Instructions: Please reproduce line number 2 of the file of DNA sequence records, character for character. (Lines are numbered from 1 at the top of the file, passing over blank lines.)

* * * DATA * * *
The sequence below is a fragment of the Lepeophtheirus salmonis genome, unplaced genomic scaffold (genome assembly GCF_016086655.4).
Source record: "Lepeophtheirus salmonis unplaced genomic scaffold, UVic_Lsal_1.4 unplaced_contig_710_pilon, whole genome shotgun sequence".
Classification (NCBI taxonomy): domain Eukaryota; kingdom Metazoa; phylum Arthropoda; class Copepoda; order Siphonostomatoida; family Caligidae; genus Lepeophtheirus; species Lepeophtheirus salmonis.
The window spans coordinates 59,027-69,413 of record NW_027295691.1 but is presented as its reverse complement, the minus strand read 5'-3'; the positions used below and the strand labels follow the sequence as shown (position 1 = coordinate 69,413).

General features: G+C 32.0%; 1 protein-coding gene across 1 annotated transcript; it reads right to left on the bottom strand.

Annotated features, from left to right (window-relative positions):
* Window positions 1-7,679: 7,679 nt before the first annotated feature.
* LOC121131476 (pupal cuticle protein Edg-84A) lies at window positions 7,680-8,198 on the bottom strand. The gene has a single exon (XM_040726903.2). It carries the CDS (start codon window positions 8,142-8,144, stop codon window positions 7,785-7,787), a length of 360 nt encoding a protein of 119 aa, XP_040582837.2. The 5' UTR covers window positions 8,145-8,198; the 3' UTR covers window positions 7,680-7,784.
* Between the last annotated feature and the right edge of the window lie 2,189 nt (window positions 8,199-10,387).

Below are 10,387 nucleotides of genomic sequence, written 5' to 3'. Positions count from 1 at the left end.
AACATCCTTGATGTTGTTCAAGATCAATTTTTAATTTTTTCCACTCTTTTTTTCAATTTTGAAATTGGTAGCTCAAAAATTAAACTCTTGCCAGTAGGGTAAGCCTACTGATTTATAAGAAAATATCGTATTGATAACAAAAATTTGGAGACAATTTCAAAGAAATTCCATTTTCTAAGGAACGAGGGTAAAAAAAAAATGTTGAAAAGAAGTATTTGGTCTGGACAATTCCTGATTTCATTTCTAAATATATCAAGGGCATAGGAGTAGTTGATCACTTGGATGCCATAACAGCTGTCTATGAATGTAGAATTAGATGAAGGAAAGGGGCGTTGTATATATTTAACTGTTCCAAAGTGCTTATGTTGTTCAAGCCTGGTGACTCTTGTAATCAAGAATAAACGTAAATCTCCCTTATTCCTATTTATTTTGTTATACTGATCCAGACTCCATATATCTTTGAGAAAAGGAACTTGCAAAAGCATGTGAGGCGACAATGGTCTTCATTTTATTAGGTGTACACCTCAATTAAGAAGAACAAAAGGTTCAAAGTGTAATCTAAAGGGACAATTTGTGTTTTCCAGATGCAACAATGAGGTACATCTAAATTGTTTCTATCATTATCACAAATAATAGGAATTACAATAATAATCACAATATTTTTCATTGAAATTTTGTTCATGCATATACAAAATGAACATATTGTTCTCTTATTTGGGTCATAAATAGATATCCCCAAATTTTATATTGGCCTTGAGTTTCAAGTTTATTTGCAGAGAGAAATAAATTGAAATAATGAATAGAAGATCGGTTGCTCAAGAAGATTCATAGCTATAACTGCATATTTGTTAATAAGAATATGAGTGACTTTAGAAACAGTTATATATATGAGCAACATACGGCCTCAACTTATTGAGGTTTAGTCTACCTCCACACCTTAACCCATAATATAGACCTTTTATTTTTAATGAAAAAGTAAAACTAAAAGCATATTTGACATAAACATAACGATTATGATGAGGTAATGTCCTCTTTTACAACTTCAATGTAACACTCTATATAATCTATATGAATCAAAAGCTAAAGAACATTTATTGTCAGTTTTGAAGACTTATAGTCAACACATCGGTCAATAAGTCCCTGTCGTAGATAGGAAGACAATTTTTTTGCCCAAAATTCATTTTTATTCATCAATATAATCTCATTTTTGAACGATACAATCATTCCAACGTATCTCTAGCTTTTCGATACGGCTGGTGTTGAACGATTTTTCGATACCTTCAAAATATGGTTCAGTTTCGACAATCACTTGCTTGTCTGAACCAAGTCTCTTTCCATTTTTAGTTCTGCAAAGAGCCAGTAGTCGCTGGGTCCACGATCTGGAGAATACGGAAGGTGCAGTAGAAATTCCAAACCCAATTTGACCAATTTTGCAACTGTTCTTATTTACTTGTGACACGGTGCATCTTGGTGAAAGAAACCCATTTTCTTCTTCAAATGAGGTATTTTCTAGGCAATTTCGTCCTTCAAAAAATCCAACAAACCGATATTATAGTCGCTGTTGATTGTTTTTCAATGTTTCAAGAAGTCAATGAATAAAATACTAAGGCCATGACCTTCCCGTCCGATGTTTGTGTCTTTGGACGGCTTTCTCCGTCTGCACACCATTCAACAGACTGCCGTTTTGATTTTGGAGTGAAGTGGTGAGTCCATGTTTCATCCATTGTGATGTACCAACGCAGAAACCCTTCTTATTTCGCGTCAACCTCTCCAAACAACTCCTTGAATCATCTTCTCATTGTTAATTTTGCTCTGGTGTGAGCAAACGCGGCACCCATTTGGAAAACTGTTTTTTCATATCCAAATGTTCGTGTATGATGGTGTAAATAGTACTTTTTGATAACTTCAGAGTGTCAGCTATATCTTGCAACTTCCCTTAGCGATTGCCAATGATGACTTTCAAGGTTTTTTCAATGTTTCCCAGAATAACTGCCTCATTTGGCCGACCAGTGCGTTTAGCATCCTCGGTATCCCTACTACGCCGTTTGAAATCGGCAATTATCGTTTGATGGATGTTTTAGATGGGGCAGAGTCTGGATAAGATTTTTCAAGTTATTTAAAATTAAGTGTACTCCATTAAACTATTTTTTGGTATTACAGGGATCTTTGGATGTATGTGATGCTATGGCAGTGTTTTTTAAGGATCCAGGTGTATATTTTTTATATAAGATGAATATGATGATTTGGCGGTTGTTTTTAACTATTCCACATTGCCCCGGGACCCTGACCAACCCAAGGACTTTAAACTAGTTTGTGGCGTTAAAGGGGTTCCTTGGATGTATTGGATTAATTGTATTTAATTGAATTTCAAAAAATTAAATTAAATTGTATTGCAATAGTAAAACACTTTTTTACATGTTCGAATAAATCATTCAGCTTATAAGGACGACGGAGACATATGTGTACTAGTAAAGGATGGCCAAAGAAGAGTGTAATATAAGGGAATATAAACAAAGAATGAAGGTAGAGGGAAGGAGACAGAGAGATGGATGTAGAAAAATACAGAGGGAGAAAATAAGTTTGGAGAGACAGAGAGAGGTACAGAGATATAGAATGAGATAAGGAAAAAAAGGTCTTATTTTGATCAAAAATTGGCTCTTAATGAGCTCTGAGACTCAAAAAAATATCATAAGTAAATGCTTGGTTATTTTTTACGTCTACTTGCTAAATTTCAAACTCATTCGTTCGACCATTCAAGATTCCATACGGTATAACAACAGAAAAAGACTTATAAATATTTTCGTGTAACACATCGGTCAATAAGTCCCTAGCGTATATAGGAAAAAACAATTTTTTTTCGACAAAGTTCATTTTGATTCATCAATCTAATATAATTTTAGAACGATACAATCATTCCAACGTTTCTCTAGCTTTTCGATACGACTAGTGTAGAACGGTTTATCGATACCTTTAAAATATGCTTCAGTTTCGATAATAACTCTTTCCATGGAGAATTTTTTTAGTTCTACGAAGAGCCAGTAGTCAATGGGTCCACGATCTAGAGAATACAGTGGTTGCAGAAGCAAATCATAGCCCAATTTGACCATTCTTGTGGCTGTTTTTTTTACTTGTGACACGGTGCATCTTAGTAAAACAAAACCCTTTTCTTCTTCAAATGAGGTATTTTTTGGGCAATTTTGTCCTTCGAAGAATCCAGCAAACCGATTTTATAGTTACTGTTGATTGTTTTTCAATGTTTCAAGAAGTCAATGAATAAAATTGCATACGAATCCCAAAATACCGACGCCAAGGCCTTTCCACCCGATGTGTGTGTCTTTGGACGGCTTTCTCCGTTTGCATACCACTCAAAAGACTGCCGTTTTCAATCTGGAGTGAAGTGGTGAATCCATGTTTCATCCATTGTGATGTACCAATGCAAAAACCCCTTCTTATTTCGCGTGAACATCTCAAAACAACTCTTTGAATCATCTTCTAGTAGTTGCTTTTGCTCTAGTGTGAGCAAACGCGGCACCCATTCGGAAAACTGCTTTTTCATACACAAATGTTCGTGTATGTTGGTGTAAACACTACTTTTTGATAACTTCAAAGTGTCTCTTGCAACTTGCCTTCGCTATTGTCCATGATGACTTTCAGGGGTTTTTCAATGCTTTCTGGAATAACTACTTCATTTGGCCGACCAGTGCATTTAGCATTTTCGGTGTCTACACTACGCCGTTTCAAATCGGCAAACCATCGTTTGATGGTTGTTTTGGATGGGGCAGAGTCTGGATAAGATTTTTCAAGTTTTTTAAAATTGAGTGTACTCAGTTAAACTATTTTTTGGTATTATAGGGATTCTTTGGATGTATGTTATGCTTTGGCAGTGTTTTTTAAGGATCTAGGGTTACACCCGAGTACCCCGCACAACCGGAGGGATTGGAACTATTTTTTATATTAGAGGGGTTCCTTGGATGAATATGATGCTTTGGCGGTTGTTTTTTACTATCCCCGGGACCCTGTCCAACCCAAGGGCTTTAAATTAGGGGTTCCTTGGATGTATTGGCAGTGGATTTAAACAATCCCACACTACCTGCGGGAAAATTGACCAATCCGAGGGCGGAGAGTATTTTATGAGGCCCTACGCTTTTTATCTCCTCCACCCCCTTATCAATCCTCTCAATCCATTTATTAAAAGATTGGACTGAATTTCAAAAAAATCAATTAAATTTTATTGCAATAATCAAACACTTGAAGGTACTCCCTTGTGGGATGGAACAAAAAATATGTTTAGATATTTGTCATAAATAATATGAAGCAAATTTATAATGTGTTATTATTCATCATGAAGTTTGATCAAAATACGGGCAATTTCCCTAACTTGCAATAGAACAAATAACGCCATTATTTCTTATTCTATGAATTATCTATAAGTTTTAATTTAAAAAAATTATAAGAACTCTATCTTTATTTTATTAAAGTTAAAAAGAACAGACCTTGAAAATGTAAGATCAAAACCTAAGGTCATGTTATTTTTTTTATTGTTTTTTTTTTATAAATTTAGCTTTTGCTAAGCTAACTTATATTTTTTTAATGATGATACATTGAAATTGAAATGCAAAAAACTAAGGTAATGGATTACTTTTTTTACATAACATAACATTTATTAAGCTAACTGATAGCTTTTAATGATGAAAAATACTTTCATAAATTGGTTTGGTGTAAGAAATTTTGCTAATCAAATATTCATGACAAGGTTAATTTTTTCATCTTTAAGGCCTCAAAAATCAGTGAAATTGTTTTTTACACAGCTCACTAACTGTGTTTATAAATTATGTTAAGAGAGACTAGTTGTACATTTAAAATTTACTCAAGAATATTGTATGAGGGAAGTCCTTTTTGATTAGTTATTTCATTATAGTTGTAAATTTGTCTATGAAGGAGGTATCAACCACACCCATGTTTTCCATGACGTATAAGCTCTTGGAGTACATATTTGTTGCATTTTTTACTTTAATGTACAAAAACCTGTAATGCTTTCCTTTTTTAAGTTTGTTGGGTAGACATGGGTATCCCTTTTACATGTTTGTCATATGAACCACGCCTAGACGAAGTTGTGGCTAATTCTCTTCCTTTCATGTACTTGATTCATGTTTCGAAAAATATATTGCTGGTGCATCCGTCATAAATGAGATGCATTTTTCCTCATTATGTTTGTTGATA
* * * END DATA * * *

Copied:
Source record: "Lepeophtheirus salmonis unplaced genomic scaffold, UVic_Lsal_1.4 unplaced_contig_710_pilon, whole genome shotgun sequence".